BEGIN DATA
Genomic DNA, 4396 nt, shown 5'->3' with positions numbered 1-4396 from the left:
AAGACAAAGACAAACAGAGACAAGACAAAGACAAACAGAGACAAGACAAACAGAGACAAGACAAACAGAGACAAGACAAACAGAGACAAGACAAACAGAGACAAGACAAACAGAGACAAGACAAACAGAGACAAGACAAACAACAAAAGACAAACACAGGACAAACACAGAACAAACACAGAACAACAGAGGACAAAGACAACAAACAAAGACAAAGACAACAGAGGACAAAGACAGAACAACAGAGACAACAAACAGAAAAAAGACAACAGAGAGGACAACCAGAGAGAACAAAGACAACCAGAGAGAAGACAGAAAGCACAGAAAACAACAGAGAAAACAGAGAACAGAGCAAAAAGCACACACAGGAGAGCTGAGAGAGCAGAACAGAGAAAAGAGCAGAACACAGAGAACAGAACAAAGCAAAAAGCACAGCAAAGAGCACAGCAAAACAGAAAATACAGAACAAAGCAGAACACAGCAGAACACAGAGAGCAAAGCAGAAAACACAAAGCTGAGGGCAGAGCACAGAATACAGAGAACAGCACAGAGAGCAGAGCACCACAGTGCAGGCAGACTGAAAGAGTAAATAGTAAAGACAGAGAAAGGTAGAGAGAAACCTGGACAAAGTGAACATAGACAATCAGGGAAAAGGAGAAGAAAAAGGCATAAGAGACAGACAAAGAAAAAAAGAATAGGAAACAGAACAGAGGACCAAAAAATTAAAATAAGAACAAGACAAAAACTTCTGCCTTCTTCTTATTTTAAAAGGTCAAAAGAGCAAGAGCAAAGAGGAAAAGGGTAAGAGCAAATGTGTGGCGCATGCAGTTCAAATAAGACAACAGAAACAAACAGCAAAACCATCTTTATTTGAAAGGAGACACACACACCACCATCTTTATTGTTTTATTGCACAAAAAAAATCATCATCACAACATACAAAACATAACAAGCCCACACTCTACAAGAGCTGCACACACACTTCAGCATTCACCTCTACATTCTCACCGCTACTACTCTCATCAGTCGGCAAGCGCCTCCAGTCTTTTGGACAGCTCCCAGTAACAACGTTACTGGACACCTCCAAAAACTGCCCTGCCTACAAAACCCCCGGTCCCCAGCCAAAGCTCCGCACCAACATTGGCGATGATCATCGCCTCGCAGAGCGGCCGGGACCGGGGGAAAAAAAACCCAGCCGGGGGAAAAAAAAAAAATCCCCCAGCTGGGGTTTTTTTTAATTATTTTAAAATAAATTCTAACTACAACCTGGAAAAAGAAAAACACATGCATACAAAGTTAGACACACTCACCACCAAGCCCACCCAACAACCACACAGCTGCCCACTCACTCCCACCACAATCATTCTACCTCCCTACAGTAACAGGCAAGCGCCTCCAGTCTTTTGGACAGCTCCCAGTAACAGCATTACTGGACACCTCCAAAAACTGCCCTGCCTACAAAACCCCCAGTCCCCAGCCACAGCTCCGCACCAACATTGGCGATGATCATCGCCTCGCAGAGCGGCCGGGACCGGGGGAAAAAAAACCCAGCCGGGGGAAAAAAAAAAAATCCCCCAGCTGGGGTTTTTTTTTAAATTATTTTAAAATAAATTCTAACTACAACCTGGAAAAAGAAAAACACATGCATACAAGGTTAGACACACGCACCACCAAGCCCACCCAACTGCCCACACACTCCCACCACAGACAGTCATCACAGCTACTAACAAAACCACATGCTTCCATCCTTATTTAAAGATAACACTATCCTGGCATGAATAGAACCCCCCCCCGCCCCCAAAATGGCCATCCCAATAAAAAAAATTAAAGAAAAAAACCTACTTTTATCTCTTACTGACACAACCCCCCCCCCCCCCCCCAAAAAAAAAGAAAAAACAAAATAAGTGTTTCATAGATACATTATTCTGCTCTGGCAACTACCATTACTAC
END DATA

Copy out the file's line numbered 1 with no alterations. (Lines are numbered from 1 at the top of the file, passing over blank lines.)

Genomic DNA, 4396 nt, shown 5'->3' with positions numbered 1-4396 from the left: